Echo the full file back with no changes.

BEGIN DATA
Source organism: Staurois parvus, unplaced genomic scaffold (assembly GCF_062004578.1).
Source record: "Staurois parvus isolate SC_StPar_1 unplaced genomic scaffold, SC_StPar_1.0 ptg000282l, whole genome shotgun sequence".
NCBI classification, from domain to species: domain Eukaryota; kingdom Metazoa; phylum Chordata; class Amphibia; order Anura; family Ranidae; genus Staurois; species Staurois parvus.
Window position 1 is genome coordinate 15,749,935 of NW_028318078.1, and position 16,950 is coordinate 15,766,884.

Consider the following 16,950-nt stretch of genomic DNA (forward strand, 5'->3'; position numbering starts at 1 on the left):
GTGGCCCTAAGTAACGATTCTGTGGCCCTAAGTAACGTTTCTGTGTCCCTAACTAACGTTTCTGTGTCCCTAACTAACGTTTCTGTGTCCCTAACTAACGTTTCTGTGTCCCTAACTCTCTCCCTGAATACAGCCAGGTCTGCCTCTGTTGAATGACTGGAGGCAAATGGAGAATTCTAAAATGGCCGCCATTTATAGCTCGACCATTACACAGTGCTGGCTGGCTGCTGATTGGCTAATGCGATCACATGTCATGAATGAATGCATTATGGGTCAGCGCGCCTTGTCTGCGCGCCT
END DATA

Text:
Source organism: Staurois parvus, unplaced genomic scaffold (assembly GCF_062004578.1).
Source record: "Staurois parvus isolate SC_StPar_1 unplaced genomic scaffold, SC_StPar_1.0 ptg000282l, whole genome shotgun sequence".
NCBI classification, from domain to species: domain Eukaryota; kingdom Metazoa; phylum Chordata; class Amphibia; order Anura; family Ranidae; genus Staurois; species Staurois parvus.
Window position 1 is genome coordinate 15,749,935 of NW_028318078.1, and position 16,950 is coordinate 15,766,884.

Consider the following 16,950-nt stretch of genomic DNA (forward strand, 5'->3'; position numbering starts at 1 on the left):
GTGGCCCTAAGTAACGATTCTGTGGCCCTAAGTAACGTTTCTGTGTCCCTAACTAACGTTTCTGTGTCCCTAACTAACGTTTCTGTGTCCCTAACTAACGTTTCTGTGTCCCTAACTCTCTCCCTGAATACAGCCAGGTCTGCCTCTGTTGAATGACTGGAGGCAAATGGAGAATTCTAAAATGGCCGCCATTTATAGCTCGACCATTACACAGTGCTGGCTGGCTGCTGATTGGCTAATGCGATCACATGTCATGAATGAATGCATTATGGGTCAGCGCGCCTTGTCTGCGCGCCT